Monday, 23 February 2009

Chasing Winter Away

Tomorrow will be their day - Shrove Tuesday. But they have been around for some time now. Their job is to chase winter away, so that spring can come into the land. And this is how they arrived to our village for us to see and hear them:

They danced and rang their cowbells. They made such noise that cold and bad weather are bound to go.

Traditionally, only an unwed man could become a Kurent (or Korant) as the mask is called. They danced and danced and received handkerchiefs from pretty girls. They stuck them behind their belts. And danced on. It takes a lot of energy to persist for days under that heavy sheep skin (seven of them, really), but they have to do their job properly.

After the dance they put their masks on display, so we could have a closer look:
Those are their red tongues, sticking out. Aren't they scary? Traditionally, they never took their masks off, nowadays it's different.

I hope the spring that's coming will be good. We have the Kurents' good wishes and maybe I'll be good, too. Good enough to stop making good resolutions every day.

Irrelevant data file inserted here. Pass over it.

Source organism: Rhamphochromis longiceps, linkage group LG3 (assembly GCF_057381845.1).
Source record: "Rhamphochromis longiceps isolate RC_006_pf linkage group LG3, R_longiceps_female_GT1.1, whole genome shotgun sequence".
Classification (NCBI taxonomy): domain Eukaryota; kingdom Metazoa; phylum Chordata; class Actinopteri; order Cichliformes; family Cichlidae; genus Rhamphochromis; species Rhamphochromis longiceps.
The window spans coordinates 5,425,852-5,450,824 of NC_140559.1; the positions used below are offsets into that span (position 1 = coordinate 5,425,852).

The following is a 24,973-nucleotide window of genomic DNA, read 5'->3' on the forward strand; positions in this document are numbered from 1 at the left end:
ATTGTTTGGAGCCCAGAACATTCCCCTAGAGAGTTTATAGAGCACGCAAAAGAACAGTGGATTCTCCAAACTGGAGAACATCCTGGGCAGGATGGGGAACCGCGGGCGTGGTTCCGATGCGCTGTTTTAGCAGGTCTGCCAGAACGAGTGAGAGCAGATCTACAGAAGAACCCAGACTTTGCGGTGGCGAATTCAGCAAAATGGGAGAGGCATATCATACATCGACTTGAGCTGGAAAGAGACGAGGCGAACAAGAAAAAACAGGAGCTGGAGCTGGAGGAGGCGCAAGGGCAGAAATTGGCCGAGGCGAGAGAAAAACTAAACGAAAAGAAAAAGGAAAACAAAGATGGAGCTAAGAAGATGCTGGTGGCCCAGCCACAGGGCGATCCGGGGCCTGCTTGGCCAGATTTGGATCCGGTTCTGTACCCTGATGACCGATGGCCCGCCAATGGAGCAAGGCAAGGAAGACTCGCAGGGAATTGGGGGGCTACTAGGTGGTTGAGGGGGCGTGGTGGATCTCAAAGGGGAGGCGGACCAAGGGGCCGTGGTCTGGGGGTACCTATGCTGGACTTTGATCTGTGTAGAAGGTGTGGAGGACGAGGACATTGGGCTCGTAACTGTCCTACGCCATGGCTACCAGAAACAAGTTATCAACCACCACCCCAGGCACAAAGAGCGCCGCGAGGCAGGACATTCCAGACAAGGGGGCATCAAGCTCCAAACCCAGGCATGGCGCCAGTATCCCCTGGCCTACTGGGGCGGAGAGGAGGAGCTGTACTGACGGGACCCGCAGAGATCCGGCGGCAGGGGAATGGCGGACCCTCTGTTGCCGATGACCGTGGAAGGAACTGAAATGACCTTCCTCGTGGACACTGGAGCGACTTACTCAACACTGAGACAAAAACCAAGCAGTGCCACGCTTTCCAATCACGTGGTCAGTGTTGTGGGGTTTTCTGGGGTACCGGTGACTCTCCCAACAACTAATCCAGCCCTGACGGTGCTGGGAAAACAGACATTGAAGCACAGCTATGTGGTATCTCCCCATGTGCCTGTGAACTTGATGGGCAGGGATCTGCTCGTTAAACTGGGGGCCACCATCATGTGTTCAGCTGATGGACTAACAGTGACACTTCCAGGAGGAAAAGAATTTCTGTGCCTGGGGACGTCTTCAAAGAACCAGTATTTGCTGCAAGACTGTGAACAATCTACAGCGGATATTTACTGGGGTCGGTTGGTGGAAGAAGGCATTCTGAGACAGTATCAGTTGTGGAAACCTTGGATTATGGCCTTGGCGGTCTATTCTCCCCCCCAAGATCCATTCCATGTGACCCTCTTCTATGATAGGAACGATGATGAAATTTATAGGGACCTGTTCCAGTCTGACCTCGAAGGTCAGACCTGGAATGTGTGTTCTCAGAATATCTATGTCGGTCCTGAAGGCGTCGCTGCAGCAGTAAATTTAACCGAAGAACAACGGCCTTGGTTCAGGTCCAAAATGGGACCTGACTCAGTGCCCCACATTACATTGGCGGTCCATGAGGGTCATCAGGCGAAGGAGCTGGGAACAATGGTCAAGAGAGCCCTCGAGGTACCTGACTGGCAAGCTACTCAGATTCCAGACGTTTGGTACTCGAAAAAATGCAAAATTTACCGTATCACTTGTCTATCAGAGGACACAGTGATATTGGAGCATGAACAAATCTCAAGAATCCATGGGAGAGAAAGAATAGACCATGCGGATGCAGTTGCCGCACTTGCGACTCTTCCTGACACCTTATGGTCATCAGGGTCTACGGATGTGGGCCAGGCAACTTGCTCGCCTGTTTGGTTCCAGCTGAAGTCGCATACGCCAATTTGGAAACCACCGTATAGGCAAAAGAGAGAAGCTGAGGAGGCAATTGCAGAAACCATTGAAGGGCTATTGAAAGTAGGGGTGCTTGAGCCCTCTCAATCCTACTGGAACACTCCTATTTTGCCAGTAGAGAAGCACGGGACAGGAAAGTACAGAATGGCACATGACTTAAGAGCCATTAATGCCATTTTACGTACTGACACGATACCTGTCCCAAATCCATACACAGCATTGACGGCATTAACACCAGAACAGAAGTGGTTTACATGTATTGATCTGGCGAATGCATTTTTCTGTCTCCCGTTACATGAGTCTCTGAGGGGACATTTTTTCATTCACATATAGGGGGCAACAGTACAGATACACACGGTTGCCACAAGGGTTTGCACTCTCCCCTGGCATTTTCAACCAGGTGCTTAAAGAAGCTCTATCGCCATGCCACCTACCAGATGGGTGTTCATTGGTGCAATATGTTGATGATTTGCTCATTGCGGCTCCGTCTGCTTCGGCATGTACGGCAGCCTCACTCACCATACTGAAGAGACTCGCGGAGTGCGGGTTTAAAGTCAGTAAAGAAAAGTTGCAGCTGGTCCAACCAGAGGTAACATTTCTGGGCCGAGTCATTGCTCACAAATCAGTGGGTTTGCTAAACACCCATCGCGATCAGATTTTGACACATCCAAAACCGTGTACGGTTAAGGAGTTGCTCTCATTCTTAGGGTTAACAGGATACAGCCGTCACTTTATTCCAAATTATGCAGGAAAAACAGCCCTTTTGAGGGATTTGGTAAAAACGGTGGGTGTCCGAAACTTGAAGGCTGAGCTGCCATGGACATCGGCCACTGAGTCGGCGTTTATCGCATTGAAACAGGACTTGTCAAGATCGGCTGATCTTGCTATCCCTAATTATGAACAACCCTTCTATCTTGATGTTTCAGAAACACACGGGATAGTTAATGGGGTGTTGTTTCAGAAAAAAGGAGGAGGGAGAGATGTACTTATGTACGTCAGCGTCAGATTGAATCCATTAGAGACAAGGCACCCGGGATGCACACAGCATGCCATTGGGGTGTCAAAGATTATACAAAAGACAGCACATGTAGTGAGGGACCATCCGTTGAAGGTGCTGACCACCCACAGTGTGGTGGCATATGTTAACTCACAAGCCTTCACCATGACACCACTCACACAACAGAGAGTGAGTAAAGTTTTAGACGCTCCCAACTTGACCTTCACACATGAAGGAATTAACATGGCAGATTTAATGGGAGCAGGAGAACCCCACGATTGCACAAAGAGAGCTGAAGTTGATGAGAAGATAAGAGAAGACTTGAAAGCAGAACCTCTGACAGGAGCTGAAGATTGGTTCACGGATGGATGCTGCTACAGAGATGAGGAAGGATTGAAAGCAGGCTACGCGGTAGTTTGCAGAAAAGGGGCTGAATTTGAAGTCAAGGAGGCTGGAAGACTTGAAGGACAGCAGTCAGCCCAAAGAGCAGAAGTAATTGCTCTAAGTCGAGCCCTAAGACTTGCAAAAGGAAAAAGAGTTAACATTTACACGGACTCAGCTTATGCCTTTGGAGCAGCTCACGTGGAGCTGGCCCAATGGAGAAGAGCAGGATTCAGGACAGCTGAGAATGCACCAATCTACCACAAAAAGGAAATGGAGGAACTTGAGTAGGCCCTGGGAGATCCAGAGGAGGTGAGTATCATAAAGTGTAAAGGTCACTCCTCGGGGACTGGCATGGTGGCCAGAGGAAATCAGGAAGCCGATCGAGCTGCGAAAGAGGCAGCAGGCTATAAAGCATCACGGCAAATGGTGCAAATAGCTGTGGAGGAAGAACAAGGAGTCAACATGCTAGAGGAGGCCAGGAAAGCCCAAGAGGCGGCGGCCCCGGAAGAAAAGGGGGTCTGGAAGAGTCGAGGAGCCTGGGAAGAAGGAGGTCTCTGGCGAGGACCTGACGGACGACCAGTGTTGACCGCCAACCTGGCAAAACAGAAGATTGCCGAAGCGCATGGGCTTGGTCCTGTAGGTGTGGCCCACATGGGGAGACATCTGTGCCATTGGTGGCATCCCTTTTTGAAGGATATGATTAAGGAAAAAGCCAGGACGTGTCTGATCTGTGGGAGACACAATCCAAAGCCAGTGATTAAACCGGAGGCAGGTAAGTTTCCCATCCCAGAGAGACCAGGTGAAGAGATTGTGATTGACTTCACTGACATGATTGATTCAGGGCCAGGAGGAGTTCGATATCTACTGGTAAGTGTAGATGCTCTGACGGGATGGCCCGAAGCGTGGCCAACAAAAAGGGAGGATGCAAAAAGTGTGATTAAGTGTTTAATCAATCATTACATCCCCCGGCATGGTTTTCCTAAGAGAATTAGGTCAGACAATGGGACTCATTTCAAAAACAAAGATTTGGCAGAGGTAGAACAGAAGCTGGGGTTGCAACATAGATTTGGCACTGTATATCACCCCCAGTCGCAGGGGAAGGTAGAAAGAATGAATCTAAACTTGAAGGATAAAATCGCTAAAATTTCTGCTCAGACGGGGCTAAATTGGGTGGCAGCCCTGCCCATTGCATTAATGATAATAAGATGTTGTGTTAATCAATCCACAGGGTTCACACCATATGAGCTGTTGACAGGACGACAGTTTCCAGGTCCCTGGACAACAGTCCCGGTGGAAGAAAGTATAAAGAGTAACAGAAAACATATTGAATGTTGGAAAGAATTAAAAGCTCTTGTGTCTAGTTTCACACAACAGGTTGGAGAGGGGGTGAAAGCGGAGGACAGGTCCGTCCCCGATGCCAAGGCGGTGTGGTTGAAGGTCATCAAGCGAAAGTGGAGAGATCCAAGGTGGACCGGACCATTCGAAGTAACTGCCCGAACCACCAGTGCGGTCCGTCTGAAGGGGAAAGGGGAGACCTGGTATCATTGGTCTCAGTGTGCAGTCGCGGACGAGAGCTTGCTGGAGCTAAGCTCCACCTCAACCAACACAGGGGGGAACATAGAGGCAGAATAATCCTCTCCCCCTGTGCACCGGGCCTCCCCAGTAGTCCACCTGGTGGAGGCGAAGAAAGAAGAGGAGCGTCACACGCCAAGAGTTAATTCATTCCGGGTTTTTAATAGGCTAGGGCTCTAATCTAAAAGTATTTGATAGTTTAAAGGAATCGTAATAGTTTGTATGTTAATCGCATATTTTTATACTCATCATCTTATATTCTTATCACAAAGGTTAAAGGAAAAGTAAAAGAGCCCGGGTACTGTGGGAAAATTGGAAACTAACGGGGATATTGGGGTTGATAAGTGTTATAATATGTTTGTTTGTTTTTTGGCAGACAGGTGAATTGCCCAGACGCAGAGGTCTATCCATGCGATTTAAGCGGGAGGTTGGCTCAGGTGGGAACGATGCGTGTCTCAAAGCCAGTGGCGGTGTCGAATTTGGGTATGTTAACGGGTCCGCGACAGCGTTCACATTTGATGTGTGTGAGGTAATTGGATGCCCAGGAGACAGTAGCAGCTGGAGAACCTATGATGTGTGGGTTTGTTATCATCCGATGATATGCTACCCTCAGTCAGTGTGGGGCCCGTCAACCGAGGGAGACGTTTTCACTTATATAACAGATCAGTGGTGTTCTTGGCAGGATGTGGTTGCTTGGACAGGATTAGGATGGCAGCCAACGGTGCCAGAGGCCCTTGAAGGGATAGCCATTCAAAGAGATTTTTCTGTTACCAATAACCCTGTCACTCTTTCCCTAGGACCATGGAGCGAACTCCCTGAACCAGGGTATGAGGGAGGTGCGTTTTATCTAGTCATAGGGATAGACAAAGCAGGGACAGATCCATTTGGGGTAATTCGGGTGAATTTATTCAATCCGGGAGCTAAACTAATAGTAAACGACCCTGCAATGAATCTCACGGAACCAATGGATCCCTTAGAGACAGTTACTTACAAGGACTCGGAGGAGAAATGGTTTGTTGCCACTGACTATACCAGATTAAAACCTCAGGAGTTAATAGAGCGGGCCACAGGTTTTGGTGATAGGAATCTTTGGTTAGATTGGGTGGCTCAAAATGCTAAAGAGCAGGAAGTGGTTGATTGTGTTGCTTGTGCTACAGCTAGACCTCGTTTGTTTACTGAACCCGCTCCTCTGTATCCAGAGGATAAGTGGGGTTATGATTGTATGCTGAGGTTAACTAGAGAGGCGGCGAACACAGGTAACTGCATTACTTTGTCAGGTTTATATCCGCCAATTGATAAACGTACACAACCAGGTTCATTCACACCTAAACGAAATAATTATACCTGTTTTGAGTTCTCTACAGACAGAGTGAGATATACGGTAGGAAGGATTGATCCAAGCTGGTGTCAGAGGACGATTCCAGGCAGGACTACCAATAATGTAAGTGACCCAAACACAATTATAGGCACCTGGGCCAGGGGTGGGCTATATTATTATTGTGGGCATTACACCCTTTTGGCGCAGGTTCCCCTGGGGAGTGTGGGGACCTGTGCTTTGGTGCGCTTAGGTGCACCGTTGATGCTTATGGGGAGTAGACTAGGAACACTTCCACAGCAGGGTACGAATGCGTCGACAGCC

1. What a wonderful set of pictures! I wonder how far back these traditions go - pre-Christian, maybe? In my town, our "folk customs" are recurring events that started only recently. Having a tradition that's been around for 20 years is a big deal, and often these are customs that are quite commercial. (Not always - we have a lovely pageant/parade sponsored by a theater group that happens around May Day.) It seems that people need to mark the seasons' changes communally, and find ways of connecting beyond our little boring singular lives.

  2. Yes, these costumes origin from paganism. We have several. The ones in the photos are from about 200 km away, so they visited us for the people to see them.
    In carnivals we have traditional masks as well as modern ones, reflecting what is going on at the moment and what irritates us or makes us laugh.

  3. By the way, did you click the photos to see the masks better?